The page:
of the recycled I-40 Crosstown bridge beams. But if you’re new, or the first
time hearing about the CIRB five-year county
work plan, you need to know that it is not something
that’s developed overnight. It takes many hours and a lot
of people’s work to come up with this plan every year. SHANNON SHEFFERT: Yes, sir. DAVID BURRAGE: Do
we have a motion? SPEAKER: I move to approve. DAVID BURRAGE: I have
a motion to approve. SPEAKER: Second. DAVID BURRAGE: Second,
any discussion? Hearing none, please vote. It has been approved. And again– SHANNON SHEFFERT: Thank you. DAVID BURRAGE: –we appreciate
all the hard work that’s– SHANNON SHEFFERT:
Thank you, sir. DAVID BURRAGE: –put Into this. Item 119 is a asset
preservation plan that Mr. Johnson is
going to present. And it’s another
one of those plans, along with the eight-year
construction work plan, that takes many hours,
and a lot of dedication, and a lot of people’s work. These don’t just
land on our desks without a lot of blood,
sweat, and tears. RICK JOHNSON: Good
morning, Mr. Chairman, members of the commission. In light of my predecessor’s
tie, Boomer Sooner. DAVID BURRAGE: There you go. RICK JOHNSON: Item
119 is a presentation of the Department’s
asset preservation plan. The Department has
completed the plan with consideration for the
critical needs of Oklahoma’s transportation infrastructure
and the financial constraint mandated by the projected
federal and state funding availability. The work plan is
balanced by district within the budgetary limitations
of state fiscal years 2019 through 2020. Compass projects have
been defined, validated, and included in accordance
with the transportation needs and priorities of the state. It’s an informational item. I’d be happy to try to answer
any questions you might have. DAVID BURRAGE: It goes to 2022. RICK JOHNSON: Yes sir,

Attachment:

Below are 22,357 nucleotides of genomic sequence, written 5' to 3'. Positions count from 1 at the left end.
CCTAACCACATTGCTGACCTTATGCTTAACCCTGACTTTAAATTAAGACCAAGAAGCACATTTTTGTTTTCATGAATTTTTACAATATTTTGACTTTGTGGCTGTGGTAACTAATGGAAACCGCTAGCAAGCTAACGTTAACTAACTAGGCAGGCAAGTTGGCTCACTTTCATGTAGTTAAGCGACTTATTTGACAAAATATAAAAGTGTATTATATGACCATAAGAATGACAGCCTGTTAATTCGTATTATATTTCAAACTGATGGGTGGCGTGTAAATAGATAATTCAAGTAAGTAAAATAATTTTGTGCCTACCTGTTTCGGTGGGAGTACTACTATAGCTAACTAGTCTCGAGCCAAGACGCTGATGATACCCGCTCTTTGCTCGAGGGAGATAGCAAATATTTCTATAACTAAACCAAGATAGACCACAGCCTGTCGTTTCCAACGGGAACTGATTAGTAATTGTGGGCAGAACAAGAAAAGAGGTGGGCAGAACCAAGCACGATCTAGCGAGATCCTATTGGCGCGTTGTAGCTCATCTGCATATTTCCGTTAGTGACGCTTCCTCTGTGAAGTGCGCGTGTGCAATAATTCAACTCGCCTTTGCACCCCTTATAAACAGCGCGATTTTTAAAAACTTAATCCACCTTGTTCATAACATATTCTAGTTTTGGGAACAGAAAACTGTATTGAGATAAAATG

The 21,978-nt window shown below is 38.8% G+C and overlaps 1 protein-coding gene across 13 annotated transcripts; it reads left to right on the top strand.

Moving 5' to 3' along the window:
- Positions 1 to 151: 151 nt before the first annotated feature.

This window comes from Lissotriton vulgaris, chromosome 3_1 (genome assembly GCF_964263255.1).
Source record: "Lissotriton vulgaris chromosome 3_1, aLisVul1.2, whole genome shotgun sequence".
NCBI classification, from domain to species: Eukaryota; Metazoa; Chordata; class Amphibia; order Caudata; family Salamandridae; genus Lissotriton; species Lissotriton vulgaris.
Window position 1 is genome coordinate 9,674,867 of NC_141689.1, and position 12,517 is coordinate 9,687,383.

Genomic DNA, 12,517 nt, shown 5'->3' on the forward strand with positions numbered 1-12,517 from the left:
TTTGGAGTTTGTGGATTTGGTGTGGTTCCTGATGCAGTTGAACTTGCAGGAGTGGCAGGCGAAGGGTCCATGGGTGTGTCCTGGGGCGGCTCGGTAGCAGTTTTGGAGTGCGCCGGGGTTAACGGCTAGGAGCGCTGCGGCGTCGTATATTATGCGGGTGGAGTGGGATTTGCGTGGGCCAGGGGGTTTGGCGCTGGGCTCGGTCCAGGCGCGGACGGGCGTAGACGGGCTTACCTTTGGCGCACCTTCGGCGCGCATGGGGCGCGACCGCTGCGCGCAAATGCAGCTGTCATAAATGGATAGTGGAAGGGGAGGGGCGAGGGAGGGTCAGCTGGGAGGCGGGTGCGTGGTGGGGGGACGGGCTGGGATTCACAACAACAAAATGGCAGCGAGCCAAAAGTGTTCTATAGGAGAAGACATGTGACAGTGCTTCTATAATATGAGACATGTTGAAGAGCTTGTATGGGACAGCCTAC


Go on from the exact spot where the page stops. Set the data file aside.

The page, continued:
2020– ’19 through 2022. DAVID BURRAGE: Any
questions? of Mr. Johnson? Thank you, sir. Item 120, he’s going to present
the eight-year construction work plan. RICK JOHNSON: Item 120 is the
eight-year construction work plan. The Department has
completed the proposed plan with consideration
for the critical needs of the transportation
infrastructure and financially
constraint mandated by the federal and
state availability. It is also balanced between
each eight divisions within budgetary limitations
of the fiscal years ’19 through ’26. The compass projects have
been defined, validated, and included in accordance
with the transportation needs and the priorities of the state. The Department will ensure
the long term budget integrity of the plan and the
continuing of the projects through active
project management, and project development
and delivery process. Commission approval of the
’19 through 2026 program is requested. DAVID BURRAGE: Thank you
for that presentation. I’d also like to recognize the
governor that just left earlier after dedicating the electric
vehicle charging stations, two of them, that are free– that just want to
thank the governor, who has a few months left,
can’t serve anymore because of term limits,
for supporting the Oklahoma Department of
Transportation, and being a great transportation
governor, and helping us try to maintain our
eight-year construction work plan, and helping us in a great
way fix a lot of our bridges. And just you know,
when you have someone that supports our mission as
well as Governor Fallin did, we need to make sure
that we tell her. Thank you, Governor Fallin. You’ve heard the presentation
of the eight-year construction work plan. What’s your pleasure? SPEAKER: Motion to approve. DAVID BURRAGE: I have a motion. SPEAKER: Second. DAVID BURRAGE: We have a second. Any discussion? Hearing none, please vote– motion passes. Thank you, Mr. Johnson. We are ready for the
Director’s report. Mr. Secretary, you
have the floor. MIKE PATTERSON: Thank
you, Mr. Chairman, members of the commission. Before I do my
Director’s report, I would like to invite Darren
Saliba to come up and give an introduction. You know, from time
to time, we experience one of our leadership
retires from us. And we call them quitters. But in all reality, they
they’ve worked hard. And they’ve done
what they need to do. And Scott [? Sauder ?]
was one of those leaders in the materials division. And so I would asked Darren
to come up and introduce our new materials engineer. DARREN SALIBA: Mr.
Chairman, commissioners, as the Director said, I have
the opportunity and the pleasure to introduce our new
materials division engineer. He graduated from OU in 2006. And he’s worked for the
agency for over a decade. His previous job, he headed